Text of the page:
A New Tide in Offshore Outsourcing

Here's a startup's story that puts the exodus of U.S. programming jobs in a different light. Now, India is losing contracts, too

By David E. Gumpert

Any number of academics attempt to minimize the effects of the offshore outsourcing phenomenon by reassuring us that new jobs will take the place of the hundreds of thousands of programming, call-center, and other jobs shipped out to Asian countries. They frequently point to the U.S. at the start of the 1900s, when about half the population worked in farming. Today, only about 5% of the population farms, with all kinds of jobs having replaced farm labor.

It's difficult to imagine what the replacement jobs for today's programmers and call-center operators might be, since none of the theoreticians offer specific examples. I recently received a possible peek into the future, though, in getting to know Ryan Kinzy, who, at first glance, seems to be just another high-tech entrepreneur who has thrown his life savings into an enterprise to sell special software designed to help sales people improve their productivity.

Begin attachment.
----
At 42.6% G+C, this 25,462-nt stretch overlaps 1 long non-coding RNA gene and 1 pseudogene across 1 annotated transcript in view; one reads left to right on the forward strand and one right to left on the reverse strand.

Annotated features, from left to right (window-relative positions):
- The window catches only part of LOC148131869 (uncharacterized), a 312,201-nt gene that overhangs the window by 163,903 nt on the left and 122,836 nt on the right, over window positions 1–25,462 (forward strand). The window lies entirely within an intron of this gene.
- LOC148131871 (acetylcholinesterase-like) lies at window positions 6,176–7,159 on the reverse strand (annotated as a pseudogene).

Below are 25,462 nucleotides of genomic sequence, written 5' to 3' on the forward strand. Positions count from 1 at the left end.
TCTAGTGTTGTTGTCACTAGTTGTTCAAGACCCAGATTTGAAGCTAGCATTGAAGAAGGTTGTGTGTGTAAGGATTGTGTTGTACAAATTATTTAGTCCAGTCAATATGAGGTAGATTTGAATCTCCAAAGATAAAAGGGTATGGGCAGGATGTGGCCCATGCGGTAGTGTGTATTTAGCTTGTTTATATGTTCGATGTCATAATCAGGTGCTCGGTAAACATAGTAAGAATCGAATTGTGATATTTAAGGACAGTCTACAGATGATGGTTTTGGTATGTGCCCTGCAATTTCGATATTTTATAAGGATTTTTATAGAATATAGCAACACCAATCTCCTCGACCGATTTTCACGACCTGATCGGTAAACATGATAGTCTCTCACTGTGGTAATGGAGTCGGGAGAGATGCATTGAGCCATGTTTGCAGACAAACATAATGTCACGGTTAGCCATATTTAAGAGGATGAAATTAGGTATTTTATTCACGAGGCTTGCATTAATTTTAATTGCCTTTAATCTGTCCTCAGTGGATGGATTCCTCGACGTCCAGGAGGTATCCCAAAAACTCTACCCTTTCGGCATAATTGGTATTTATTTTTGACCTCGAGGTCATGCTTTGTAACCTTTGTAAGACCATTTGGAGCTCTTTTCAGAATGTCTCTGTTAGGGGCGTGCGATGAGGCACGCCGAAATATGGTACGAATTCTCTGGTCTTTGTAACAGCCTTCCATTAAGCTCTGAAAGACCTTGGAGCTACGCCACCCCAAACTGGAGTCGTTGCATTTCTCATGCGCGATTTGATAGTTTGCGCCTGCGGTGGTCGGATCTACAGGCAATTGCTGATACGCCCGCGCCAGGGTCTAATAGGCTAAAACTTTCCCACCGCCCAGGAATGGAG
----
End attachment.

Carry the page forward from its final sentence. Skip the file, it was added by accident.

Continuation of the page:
The future Ryan is creating is a lot different than what the academicians suggest, but the effect could be the same in that the bottom line may well be more jobs as a result of outsourcing high-tech jobs. For now, it is a future in which labor is fungible and national borders nearly meaningless. It is a scenario that may offend lots of Americans who have lost jobs to India, Russia, and the Philippines, but may also provide a ray of hope from the outsourcing phenomenon. So hear me out.

Ryan launched his company, K3 group, in Austin, Tex. 18 months ago using savings accrued from the good times in high-tech. One important lesson he had learned working in a large high-tech company immediately preceding his own startup was that the benefits of outsourcing of computer programming jobs, as currently practiced by large corporations, are often exaggerated.